Interfaith Dialogue: Strengthening the Bonds Between Jews and Christians
Events mark canonizations of two popes who transformed Jewish-Catholic relations
Friday, March 14, 2014
by Amanda Sapio ’13
PHILADELPHIA (March 14, 2014) – At the dawn of the 20th century, most Catholics and other Christians believed that Jews were divinely destined to experience suffering as a result of their alleged culpability for Christ’s crucifixion. To mark the upcoming canonizations of the two remarkable popes, John XXIII and John Paul II, who both worked to eliminate religiously based hostility to Judaism, Saint Joseph’s University’s Institute for Jewish-Catholic Relations will host the series, “The Popes and the Jewish People: The Story of a Transformed Relationship,” featuring both general sessions and interfaith dialogues on texts from throughout the last several decades. The series of five events begin March 20 and end May 1.
In 1904, Pope Saint Pius X declared, “Jews have not recognized Our Lord, therefore we cannot recognize the Jewish people,” reinforcing an attitude that would undercut Christian opposition to Nazi antisemitism. Now, the Catholic Church teaches that God's covenant of love with the Jewish people is strong, and they are the brothers and sisters of Christians.
“These events will provide an experience of interreligious dialogue: Jews and Christians studying and discussing relevant texts together over several sessions,” says Philip A. Cunningham, Ph.D., professor of theology and director of the Institute for Jewish-Catholic Relations. “This kind of focused, sustained conversation across religious lines will be a new experience for many. We hope participants become acquainted with the complicated dynamics that led to a revolutionary transformation in Catholic teaching about Jews and Judaism over the last century.”
"We’re excited the Institute is offering a diverse range of educational opportunities,” says Adam Gregerman, Ph.D., assistant professor of Jewish Studies and assistant director of the Institute for Jewish-Catholic Relations. “Participants will have the chance to delve deeply into important religious history, and will learn about the papacy from a variety of perspectives."
A general session, “When Racism and Theology Mix,” will be held on Thurs., March 20, from 7 to 8:30 p.m., in the Haub Executive Suite on the fifth floor of McShain Hall. This opening presentation will discuss how antisemitism influenced Catholics, making living in Europe as a Jew during this time far more dangerous. The event will feature Kevin Spicer, C.S.C., Ph.D., a priest in the Congregation of the Holy Cross and a James J. Kenneally Distinguished Professor of History at Stonehill College in Easton, Ma. He is the author of Hitler’s Priests: Catholic Clergy and National Socialism and Resisting the Third Reich: The Catholic Clergy in Hitler’s Berlin.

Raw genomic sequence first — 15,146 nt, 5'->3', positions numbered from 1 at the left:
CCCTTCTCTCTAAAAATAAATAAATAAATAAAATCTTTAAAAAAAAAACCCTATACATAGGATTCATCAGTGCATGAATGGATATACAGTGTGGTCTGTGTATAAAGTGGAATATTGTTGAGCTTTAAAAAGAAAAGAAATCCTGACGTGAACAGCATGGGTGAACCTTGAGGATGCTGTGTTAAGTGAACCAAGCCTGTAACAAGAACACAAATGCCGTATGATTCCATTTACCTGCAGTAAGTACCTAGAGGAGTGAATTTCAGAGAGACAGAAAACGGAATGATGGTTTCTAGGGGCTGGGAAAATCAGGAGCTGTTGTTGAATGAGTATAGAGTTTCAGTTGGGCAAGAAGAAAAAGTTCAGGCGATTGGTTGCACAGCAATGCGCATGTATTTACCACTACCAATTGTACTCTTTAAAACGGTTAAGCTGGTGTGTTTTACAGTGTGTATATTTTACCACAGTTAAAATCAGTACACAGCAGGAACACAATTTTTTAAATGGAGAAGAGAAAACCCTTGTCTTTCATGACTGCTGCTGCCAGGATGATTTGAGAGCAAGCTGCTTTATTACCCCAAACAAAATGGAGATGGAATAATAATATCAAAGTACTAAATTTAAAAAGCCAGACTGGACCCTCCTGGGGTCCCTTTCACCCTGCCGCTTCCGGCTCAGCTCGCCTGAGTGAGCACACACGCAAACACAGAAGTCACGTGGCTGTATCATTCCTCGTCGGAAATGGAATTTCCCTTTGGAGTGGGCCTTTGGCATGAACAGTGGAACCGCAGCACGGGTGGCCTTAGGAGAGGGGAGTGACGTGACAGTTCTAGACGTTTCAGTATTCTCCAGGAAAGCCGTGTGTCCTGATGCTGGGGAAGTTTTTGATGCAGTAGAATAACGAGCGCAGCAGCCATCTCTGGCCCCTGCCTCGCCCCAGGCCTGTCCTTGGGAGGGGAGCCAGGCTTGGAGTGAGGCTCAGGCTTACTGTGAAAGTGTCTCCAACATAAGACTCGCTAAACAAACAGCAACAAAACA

Three interfaith dialogues will be featured in April. The first event, “Can we Begin to Talk to Each Other? (1960s),” will be held on Thurs., April 3, from 7 to 8:30 p.m., in the Haub Executive Suite on the fifth floor of McShain Hall. This dialogue will focus on Pope John XXIII’s efforts in convening a church council to forge a relationship between Jews and Catholics, despite the powerful forces that made such exchanges difficult.
The second event, “How Can ‘The Dialogue’ Continue When We Strongly Disagree? (1980s-1990s),” will be held on Thurs., April 10, from 7 to 8:30 p.m., in the Haub Executive Suite on the fifth floor of McShain Hall. This will focus on the emphasis Pope John Paul II placed on rapprochement with Jews and the controversies that stemmed from their inter-religious relationships.
“Can We Learn from our Differences? (2000-2014),” the third interfaith dialogue, will be held on Thurs., April 24, from 7 to 8:30 p.m., in the Presidents’ Lounge in Campion Hall. Pope Benedict XVI and Pope Francis will be the primary conversation topics as they each broke new ground on Jewish-theological questions, especially with Pope Francis’ Jewish relationships in his native Argentina.
The series will conclude with a panel discussion, “The Legacies of Saint John XXIII and Saint John Paul II,” on Sun., May 1, from 7 to 8:30 p.m., in the Presidents' Lounge located in the Campion Student Center. The discussion will focus on Pope Francis' homily at the canonization Mass for his two predecessors. The panelists are Cunningham, Gregerman, Shawn Krahmer, Ph.D., chair of the Department of Theology and Religious Studies, and Rocco Palmo, a former U.S. correspondent for the Catholic weekly, The Tablet, and founder of the highly regarded Catholic blog, "Whispers in the Loggia."
Each event is free and open to the public. No registration is needed for the opening and closing sessions, but registration is requested for the three dialogues.